Siphon-fed overflow for the CAWC system and tubing for the filter in my 125G tank.
Standard tank sizes are: 10G, 20G, 29G, 55G, 75G, 125G. These tanks fly off the assembly lines of manufacturers, are often sold as beginner sets at chain stores, and also often end up on the second hand market for cheap. In between tank sizes (or anything bigger) tends to be a lot more expensive new, and finding one used is hit and miss, although keeping an eye open on Craigslist, eBay, and Aquabid obviously can’t hurt. In short, if you are looking for a good sized tank for cheap, a 75G if you only have space for a 4′ tank, or a 125G if you can fit a 6′ tank, are most likely your way to go.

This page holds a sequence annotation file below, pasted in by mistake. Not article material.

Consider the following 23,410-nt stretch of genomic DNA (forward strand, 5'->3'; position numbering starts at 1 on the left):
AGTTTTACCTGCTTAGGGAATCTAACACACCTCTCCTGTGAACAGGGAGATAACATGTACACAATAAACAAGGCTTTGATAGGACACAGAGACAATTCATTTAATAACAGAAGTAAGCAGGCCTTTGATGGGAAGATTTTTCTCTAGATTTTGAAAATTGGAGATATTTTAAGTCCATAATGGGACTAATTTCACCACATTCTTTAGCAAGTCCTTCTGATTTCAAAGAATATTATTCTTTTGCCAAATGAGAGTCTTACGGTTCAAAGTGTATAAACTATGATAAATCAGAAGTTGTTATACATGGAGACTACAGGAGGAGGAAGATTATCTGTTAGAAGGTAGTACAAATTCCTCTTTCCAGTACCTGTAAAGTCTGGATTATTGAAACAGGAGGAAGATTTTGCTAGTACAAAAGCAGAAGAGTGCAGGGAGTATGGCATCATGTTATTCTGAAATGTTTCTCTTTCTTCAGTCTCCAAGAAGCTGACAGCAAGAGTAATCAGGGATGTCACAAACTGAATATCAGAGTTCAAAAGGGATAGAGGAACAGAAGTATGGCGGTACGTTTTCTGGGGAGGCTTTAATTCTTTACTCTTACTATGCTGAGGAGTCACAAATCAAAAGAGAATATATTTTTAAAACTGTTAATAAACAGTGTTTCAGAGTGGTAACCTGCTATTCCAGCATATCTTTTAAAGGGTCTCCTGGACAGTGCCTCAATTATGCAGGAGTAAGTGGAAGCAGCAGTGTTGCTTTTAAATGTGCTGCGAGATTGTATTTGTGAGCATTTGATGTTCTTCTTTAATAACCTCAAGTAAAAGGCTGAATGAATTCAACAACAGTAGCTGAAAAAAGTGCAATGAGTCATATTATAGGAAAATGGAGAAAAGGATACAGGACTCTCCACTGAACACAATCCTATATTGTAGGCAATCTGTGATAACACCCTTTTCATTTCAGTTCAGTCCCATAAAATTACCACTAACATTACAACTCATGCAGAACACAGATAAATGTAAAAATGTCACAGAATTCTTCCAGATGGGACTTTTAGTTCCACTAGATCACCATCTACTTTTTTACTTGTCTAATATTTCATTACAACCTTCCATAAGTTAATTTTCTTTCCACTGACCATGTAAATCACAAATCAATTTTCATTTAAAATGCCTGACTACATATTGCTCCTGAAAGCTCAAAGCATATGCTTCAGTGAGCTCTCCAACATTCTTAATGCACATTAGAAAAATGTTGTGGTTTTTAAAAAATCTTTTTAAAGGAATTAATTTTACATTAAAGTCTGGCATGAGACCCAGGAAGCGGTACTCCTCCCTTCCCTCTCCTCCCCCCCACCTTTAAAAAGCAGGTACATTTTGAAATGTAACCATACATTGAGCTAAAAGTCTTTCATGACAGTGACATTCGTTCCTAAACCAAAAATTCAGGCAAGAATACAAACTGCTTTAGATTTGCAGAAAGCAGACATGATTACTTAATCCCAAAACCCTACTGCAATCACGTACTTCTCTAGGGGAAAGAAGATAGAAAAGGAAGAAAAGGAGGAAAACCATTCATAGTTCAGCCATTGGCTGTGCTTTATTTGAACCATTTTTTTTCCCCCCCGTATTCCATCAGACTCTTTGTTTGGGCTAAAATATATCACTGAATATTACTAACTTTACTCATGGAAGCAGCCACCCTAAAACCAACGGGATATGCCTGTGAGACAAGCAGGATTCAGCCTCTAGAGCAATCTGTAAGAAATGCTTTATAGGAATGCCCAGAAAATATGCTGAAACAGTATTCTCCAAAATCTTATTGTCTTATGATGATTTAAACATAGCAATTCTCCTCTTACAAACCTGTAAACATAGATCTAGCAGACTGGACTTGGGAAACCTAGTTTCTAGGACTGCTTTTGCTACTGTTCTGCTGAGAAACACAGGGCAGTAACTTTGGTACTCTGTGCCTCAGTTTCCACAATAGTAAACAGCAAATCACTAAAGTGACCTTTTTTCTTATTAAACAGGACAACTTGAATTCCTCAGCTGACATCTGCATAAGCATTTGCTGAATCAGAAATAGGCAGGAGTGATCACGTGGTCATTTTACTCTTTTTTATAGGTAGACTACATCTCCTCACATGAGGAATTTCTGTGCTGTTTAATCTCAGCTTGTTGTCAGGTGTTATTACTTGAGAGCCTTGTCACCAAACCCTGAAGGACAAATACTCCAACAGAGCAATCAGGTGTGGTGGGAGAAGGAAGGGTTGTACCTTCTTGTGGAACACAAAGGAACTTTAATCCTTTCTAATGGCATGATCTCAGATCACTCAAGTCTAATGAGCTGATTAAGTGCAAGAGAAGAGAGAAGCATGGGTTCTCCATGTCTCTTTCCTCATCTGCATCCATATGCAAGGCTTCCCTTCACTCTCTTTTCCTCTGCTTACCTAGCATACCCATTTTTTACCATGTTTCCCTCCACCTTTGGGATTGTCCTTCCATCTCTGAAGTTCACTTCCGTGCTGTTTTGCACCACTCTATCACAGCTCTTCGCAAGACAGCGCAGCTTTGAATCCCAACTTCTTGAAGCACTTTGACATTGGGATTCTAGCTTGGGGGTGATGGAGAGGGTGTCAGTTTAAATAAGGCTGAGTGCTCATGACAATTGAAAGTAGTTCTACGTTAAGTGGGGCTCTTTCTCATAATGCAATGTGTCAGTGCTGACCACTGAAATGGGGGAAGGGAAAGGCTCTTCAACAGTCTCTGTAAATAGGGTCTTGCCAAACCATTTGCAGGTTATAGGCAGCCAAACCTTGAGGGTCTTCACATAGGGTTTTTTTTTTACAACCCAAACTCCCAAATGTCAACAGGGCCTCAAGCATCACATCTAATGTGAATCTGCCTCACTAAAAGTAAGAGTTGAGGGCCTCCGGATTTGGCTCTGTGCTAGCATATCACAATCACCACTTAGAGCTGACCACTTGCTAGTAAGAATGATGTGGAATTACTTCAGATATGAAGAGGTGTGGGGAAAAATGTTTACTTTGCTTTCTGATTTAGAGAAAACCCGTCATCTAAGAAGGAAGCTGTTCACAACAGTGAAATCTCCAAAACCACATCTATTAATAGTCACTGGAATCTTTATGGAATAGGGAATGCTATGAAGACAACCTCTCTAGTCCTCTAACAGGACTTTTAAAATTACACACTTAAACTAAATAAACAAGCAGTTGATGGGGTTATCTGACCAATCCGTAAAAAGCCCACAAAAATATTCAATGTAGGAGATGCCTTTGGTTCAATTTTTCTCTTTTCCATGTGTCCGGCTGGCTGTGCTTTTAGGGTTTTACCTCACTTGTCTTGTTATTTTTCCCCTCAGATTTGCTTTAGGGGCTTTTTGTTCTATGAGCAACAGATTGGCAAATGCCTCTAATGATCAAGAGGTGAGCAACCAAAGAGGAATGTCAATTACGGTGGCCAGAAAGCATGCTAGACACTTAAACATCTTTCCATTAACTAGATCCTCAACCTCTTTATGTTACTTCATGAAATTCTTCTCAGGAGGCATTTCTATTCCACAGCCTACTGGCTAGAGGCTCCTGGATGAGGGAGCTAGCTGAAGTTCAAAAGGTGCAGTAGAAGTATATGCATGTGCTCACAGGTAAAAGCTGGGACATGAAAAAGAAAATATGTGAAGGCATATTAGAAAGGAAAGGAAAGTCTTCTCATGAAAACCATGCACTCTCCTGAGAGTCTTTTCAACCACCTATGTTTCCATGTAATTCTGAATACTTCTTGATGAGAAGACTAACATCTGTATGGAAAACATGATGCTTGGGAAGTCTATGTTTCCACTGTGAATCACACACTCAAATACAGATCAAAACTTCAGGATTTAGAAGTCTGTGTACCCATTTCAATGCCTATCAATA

In this section of my web site I am describing how I set up my 125G tank. I like to try things out and experiment, so I did a lot of things different from the 240G, just for the heck of it. I kept only the things that were so good that I couldn’t even begin to think of an alternative. These are for example the automatic water change system and the fantastic lighting solution I found. This time the tank was bought second hand. For the reasons outlined above, 125G tanks tend to be readily available on the second hand market. I built the cabinet and canopy from scratch, and I had help from my Dad who was over to visit from Germany. I made them very similar to the Glasscages ones I bought for the 240G, but I also made some significant changes. The tank is filtered not by a sump system, but by an Eheim 2260 with Eheim diffuser. I had always been a great fan of Eheim classic series canister filters, and had been fascinated by the huge 2260 ever since I saw brochures of it in the 1970s. The only way to get something comparable to Eheim’s 2260 for less money was to buy a used 2260! There is no UGJ system this time, but the current in this tank is wicket – and the hyperactive tropheus seem to love it! Like all my tanks, this 125G is set up with cost savings in mind – I don’t have a huge budget for my aquarium hobby. But also don’t have much time for maintenance, and I prefer watching my fish – or working on this web site – to doing water changes. I am sure if you read these pages, you should be able to pick up at least one or two ideas that you can implement in your own setups. I hope this will make the reading worthwhile for you!
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